December 4, 2017
Making Change at Walmart (MCAW) released a 30-second TV commercial on Nov. 22 as part of its multi-pronged holiday campaign denouncing Walmart’s “war on the holidays.” The ad ran during the Macy’s Thanksgiving Day Parade on local NBC affiliate markets in Sacramento, Phoenix, Madison, and Cincinnati.
The ad is part of MCAW’s six-week holiday initiative to highlight the retail giant’s “war on the holidays,” which included grassroots actions and social media efforts in Indianapolis, California, Arizona, Texas, Illinois, Delaware, and New York during the week leading up to Thanksgiving. Coordinated actions will continue this week at Walmart locations in at least 10 cities across the U.S. to highlight Walmart’s failure to do what every responsible employer does – pay its workers holiday pay.
Up until last year, Walmart workers who worked on a holiday received their regular hourly wage plus additional pay, equal to the average daily wage in the 12 weeks leading up to the holiday. In 2016, Walmart changed its policy and eliminated holiday pay for all workers.
The script of TV ad titled “This Thanksgiving, Be Thankful That You Don’t Work For Walmart” reads as follows:
These are all real Walmart workers
Afraid to speak out publicly or show their faces.
They’re faced with a choice of working with no holiday pay on Thanksgiving
Instead of spending time with their daughter,
Or to see her grandfather,
Or to be with her four-year-old.
Hard-working Walmart workers
With no holiday pay,
And no chance for a better life.
So, this Thanksgiving, give thanks for one thing,
That you don’t work at Walmart.
You can view the ad here.
October 30, 2017
Workers at Bob’s Discount Furniture and Century 21 in New York joined UFCW Local 888 on Oct. 17.
The 33 workers at Bob’s Discount Furniture store in Brooklyn wanted to be part of UFCW Local 888 for a voice in the workplace. The workers, who sell furniture, join their over 200 brothers and sisters at six other Bob’s Discount Furniture stores in New York and New Jersey who are also members of UFCW Local 888.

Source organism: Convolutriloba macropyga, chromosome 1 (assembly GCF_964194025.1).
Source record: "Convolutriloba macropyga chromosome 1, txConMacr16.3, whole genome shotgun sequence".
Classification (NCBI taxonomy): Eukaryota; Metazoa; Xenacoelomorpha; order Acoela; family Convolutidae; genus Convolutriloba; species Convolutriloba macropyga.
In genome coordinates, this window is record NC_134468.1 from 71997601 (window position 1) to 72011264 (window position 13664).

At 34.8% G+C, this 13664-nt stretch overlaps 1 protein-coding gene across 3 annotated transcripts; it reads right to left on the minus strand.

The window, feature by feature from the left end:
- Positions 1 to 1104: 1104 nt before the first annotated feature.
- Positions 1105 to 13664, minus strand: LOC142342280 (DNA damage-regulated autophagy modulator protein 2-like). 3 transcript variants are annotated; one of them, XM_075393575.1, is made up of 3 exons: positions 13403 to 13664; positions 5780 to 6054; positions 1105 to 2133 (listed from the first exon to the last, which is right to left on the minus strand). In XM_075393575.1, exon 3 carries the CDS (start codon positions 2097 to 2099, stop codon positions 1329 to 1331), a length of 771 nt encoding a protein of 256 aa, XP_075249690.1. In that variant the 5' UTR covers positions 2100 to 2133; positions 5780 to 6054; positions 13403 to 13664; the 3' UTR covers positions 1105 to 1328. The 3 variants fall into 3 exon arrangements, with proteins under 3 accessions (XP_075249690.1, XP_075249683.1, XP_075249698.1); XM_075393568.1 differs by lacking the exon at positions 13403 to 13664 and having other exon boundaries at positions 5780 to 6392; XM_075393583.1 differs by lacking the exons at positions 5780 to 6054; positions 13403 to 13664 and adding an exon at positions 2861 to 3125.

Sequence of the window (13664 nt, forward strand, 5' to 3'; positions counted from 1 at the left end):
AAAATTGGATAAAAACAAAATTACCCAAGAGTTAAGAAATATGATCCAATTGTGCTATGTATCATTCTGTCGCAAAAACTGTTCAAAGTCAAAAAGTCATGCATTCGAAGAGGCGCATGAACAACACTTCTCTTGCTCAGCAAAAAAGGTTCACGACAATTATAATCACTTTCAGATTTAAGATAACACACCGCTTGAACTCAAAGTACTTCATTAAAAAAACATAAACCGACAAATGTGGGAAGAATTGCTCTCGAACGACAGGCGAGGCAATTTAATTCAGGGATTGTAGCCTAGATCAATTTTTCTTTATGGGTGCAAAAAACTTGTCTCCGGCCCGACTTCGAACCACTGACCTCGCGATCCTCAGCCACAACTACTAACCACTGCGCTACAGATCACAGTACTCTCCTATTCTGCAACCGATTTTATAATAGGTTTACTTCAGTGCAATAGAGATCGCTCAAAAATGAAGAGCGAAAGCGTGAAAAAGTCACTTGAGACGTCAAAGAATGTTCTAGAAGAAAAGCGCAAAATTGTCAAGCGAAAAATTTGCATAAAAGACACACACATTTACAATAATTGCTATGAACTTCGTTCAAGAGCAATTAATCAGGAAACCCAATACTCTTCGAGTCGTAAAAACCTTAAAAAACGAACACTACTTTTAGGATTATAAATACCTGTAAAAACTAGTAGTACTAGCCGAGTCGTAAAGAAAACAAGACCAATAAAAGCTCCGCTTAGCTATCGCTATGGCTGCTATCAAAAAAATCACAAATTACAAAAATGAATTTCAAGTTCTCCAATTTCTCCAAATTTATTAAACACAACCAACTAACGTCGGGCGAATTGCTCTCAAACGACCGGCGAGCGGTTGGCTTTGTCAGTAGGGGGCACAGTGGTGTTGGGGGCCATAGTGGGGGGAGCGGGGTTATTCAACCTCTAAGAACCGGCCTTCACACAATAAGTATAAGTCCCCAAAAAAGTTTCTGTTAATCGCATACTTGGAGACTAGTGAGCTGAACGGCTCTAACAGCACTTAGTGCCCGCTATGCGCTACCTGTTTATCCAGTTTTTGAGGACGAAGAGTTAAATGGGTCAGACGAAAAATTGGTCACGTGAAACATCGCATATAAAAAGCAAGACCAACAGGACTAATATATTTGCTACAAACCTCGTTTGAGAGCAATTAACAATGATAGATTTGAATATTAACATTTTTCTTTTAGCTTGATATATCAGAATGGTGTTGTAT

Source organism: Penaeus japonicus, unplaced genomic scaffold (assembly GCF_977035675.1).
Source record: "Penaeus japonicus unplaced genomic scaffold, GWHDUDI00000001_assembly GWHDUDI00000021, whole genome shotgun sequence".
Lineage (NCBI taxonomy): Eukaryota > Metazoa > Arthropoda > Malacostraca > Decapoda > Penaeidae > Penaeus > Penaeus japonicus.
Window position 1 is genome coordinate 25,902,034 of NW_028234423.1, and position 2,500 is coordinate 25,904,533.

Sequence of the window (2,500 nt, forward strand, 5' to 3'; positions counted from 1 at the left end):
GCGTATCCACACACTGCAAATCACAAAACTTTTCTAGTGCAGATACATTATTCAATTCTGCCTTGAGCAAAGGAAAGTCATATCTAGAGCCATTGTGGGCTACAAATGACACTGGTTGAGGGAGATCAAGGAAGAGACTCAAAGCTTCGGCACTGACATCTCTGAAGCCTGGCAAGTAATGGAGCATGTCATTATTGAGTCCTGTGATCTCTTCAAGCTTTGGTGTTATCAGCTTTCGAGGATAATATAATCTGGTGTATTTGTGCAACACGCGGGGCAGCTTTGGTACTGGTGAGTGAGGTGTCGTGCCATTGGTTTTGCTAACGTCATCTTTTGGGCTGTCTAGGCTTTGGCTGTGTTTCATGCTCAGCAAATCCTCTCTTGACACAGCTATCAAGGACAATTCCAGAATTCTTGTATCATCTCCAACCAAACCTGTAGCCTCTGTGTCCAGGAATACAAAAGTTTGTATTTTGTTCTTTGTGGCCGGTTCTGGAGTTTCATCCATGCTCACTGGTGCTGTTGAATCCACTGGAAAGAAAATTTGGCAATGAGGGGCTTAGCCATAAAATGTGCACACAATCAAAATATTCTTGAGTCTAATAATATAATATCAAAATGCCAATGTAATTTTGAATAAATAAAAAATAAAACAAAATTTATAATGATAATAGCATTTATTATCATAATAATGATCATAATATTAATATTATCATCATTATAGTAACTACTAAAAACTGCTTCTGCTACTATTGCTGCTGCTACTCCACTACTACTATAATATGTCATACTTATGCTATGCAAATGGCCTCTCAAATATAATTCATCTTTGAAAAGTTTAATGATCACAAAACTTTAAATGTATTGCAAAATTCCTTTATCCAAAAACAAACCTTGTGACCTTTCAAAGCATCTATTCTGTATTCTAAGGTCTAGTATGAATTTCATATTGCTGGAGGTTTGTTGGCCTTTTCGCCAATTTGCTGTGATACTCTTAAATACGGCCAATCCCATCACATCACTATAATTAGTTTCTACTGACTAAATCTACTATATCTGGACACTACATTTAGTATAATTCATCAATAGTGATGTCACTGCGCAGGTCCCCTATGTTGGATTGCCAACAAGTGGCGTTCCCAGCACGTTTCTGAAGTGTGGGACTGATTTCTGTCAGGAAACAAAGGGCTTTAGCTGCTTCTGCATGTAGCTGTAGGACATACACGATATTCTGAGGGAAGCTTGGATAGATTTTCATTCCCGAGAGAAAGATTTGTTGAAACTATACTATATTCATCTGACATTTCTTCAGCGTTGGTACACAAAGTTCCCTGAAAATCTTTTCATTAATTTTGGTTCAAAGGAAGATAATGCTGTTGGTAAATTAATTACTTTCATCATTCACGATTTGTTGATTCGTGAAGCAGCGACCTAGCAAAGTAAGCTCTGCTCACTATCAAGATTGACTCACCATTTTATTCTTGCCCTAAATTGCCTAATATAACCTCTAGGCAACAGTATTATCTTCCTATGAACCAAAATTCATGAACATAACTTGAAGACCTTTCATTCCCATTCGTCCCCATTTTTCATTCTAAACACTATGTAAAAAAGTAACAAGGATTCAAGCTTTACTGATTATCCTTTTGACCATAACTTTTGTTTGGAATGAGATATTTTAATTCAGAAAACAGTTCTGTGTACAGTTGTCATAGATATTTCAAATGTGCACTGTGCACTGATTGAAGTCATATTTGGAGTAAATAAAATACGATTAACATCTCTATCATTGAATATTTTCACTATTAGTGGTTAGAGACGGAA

“The election at Bob’s Brooklyn proved, once again, that when workers unite, they can achieve their goals despite strong employer opposition,” said UFCW Local 888 President Max Bruny. “This was our second attempt at organizing this location and kudos to our organizing team for not giving up. The key to our success has been our ability to leverage the power of our organized members at the other six locations in New York. Our Bob’s Discount Furniture members are getting involved because they understand that increased union membership directly translates into increased bargaining power.”
The 148 workers at the Century 21 store in Yonkers were also concerned about having a voice in the workplace, and wanted the same security and benefits as their over 2,000 organized brothers and sisters in New York City and New Jersey.
September 25, 2017
On Sept. 14, about 100 members of RWDSU/UFCW Local 1102 who work in the women’s shoe department at Saks Fifth Avenue’s iconic flagship store in New York City ratified a new contract that will reverberate nationwide. The hard-fought contract repelled the company’s outrageous demands to eliminate employee commissions when a customer paid with an “earned gift card” or “Saks First” loyalty points – a change which would have slashed employee pay by up to 10 percent. This hard-fought victory is not only a win for members of RWDSU/UFCW Local 1102, but is also a triumph for hard-working Saks employees in stores across the country, as the company has indicated that because of RWDSU/UFCW Local 1102’s arguments against these arbitrary programs, it will halt a previously planned nationwide implementation.
Under the new agreement, the company will retain the present commission structure by preserving the union employees’ 10 percent commission on sales of women’s shoes. Further, the union negotiated the right to have employees’ sales goals adjusted to account for their use of vacation and other paid time off. Finally, RWDSU/UFCW Local 1102 negotiated a contract ratification bonus for Saks’ unionized workforce.
“I am taken aback by the company’s response to our concerns about changes to the commission system and their interest in not just retaining the system in New York but for my friends and colleagues at other stores,” said Gil McGarvey, a Saks sales representative and Local 1102 shop steward and executive board member. “In all my years at Saks, never have I felt more heard by the company – and the union is the reason we were heard.”